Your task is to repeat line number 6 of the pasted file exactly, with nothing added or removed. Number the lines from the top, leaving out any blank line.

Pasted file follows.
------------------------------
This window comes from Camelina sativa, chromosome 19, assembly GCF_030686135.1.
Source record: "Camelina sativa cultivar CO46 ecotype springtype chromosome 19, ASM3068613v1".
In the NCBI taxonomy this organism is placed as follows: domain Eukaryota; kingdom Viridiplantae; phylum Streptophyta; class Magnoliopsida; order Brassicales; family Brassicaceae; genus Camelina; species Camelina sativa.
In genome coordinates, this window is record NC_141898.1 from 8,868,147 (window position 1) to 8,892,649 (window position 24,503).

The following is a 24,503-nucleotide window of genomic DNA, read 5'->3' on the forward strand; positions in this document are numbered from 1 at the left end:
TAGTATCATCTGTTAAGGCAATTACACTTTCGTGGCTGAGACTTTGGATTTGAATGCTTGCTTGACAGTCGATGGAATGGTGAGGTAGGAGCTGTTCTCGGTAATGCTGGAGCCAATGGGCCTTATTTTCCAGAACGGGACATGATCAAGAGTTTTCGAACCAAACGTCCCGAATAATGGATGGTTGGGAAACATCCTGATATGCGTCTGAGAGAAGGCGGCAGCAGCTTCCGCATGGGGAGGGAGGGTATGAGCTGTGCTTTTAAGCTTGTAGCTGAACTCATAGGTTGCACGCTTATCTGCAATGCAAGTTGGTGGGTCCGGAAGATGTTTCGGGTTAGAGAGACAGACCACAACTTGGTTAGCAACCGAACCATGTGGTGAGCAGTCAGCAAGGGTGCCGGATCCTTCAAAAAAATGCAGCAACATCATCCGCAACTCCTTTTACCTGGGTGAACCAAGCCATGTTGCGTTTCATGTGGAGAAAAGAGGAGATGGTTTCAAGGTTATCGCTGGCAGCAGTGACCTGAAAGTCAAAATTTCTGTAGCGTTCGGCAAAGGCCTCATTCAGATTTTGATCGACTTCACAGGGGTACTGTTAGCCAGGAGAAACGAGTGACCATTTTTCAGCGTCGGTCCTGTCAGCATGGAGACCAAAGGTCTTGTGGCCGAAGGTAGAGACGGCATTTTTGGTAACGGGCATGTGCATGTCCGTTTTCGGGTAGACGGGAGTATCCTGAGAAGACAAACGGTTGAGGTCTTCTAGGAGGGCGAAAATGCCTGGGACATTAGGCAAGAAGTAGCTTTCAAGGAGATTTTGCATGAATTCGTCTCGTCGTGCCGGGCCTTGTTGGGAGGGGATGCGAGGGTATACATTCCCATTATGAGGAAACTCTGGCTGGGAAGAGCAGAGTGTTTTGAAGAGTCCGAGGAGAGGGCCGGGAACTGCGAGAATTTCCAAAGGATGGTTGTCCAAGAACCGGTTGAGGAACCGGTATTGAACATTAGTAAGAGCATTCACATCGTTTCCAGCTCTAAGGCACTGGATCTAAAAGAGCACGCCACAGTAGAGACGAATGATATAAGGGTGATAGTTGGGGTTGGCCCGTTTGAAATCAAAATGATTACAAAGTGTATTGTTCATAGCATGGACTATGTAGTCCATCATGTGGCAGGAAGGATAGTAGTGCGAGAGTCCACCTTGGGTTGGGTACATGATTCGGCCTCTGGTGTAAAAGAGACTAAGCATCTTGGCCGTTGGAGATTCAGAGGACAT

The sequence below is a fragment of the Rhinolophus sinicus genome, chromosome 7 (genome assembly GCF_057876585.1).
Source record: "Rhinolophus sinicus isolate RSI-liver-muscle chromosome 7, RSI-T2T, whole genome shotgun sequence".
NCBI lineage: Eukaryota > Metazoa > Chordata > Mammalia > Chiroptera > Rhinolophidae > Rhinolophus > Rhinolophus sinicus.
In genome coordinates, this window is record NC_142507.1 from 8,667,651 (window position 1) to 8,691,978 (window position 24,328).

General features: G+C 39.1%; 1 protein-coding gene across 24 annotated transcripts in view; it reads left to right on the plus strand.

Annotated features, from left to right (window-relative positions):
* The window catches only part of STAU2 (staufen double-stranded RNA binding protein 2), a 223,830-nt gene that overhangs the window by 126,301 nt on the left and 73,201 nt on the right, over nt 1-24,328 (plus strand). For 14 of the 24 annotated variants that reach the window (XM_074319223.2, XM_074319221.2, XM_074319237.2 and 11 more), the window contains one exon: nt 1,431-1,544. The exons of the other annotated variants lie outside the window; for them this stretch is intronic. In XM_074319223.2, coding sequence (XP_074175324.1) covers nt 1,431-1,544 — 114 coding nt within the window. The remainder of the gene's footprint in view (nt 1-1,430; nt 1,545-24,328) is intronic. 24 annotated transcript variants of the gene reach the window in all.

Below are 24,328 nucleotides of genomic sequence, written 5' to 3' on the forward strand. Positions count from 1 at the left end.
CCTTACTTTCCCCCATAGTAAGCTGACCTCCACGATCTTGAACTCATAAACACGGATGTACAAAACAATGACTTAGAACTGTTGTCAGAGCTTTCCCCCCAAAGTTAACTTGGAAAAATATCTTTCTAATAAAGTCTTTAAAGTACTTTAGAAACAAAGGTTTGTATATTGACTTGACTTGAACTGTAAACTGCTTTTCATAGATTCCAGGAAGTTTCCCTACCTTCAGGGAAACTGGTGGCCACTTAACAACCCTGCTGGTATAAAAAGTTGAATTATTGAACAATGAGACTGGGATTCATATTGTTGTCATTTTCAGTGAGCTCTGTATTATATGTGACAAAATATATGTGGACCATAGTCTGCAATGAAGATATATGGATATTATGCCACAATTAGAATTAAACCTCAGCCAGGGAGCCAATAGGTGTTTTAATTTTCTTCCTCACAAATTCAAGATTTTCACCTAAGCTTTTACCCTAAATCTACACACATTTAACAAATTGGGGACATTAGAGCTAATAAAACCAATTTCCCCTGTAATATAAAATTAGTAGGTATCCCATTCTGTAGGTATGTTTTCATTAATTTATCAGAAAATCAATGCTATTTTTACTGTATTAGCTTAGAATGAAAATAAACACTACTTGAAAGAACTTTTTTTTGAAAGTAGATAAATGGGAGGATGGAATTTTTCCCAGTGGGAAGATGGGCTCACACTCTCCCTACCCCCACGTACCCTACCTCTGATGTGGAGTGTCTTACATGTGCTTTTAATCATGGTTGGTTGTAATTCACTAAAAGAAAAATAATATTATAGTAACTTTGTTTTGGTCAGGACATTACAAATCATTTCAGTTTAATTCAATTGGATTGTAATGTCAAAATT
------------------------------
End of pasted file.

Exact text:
TAGTATCATCTGTTAAGGCAATTACACTTTCGTGGCTGAGACTTTGGATTTGAATGCTTGCTTGACAGTCGATGGAATGGTGAGGTAGGAGCTGTTCTCGGTAATGCTGGAGCCAATGGGCCTTATTTTCCAGAACGGGACATGATCAAGAGTTTTCGAACCAAACGTCCCGAATAATGGATGGTTGGGAAACATCCTGATATGCGTCTGAGAGAAGGCGGCAGCAGCTTCCGCATGGGGAGGGAGGGTATGAGCTGTGCTTTTAAGCTTGTAGCTGAACTCATAGGTTGCACGCTTATCTGCAATGCAAGTTGGTGGGTCCGGAAGATGTTTCGGGTTAGAGAGACAGACCACAACTTGGTTAGCAACCGAACCATGTGGTGAGCAGTCAGCAAGGGTGCCGGATCCTTCAAAAAAATGCAGCAACATCATCCGCAACTCCTTTTACCTGGGTGAACCAAGCCATGTTGCGTTTCATGTGGAGAAAAGAGGAGATGGTTTCAAGGTTATCGCTGGCAGCAGTGACCTGAAAGTCAAAATTTCTGTAGCGTTCGGCAAAGGCCTCATTCAGATTTTGATCGACTTCACAGGGGTACTGTTAGCCAGGAGAAACGAGTGACCATTTTTCAGCGTCGGTCCTGTCAGCATGGAGACCAAAGGTCTTGTGGCCGAAGGTAGAGACGGCATTTTTGGTAACGGGCATGTGCATGTCCGTTTTCGGGTAGACGGGAGTATCCTGAGAAGACAAACGGTTGAGGTCTTCTAGGAGGGCGAAAATGCCTGGGACATTAGGCAAGAAGTAGCTTTCAAGGAGATTTTGCATGAATTCGTCTCGTCGTGCCGGGCCTTGTTGGGAGGGGATGCGAGGGTATACATTCCCATTATGAGGAAACTCTGGCTGGGAAGAGCAGAGTGTTTTGAAGAGTCCGAGGAGAGGGCCGGGAACTGCGAGAATTTCCAAAGGATGGTTGTCCAAGAACCGGTTGAGGAACCGGTATTGAACATTAGTAAGAGCATTCACATCGTTTCCAGCTCTAAGGCACTGGATCTAAAAGAGCACGCCACAGTAGAGACGAATGATATAAGGGTGATAGTTGGGGTTGGCCCGTTTGAAATCAAAATGATTACAAAGTGTATTGTTCATAGCATGGACTATGTAGTCCATCATGTGGCAGGAAGGATAGTAGTGCGAGAGTCCACCTTGGGTTGGGTACATGATTCGGCCTCTGGTGTAAAAGAGACTAAGCATCTTGGCCGTTGGAGATTCAGAGGACAT